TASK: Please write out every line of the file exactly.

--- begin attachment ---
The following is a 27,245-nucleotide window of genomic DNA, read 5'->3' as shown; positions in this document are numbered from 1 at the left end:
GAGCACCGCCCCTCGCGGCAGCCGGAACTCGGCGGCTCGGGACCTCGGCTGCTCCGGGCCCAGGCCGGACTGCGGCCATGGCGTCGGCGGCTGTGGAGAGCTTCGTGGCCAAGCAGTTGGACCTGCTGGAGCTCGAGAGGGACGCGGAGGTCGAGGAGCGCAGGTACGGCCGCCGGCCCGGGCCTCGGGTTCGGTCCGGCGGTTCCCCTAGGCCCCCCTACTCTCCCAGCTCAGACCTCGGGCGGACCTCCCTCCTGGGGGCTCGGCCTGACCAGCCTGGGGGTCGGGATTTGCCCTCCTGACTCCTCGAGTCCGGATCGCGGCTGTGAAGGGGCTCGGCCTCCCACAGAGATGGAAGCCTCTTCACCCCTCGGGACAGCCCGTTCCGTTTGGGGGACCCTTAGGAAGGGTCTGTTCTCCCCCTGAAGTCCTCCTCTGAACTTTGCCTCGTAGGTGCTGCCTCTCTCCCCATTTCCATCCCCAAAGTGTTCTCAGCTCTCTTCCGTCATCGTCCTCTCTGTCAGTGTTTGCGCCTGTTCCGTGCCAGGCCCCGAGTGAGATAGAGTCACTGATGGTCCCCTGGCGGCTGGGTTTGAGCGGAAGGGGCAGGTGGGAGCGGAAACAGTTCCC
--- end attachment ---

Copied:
The following is a 27,245-nucleotide window of genomic DNA, read 5'->3' as shown; positions in this document are numbered from 1 at the left end:
GAGCACCGCCCCTCGCGGCAGCCGGAACTCGGCGGCTCGGGACCTCGGCTGCTCCGGGCCCAGGCCGGACTGCGGCCATGGCGTCGGCGGCTGTGGAGAGCTTCGTGGCCAAGCAGTTGGACCTGCTGGAGCTCGAGAGGGACGCGGAGGTCGAGGAGCGCAGGTACGGCCGCCGGCCCGGGCCTCGGGTTCGGTCCGGCGGTTCCCCTAGGCCCCCCTACTCTCCCAGCTCAGACCTCGGGCGGACCTCCCTCCTGGGGGCTCGGCCTGACCAGCCTGGGGGTCGGGATTTGCCCTCCTGACTCCTCGAGTCCGGATCGCGGCTGTGAAGGGGCTCGGCCTCCCACAGAGATGGAAGCCTCTTCACCCCTCGGGACAGCCCGTTCCGTTTGGGGGACCCTTAGGAAGGGTCTGTTCTCCCCCTGAAGTCCTCCTCTGAACTTTGCCTCGTAGGTGCTGCCTCTCTCCCCATTTCCATCCCCAAAGTGTTCTCAGCTCTCTTCCGTCATCGTCCTCTCTGTCAGTGTTTGCGCCTGTTCCGTGCCAGGCCCCGAGTGAGATAGAGTCACTGATGGTCCCCTGGCGGCTGGGTTTGAGCGGAAGGGGCAGGTGGGAGCGGAAACAGTTCCC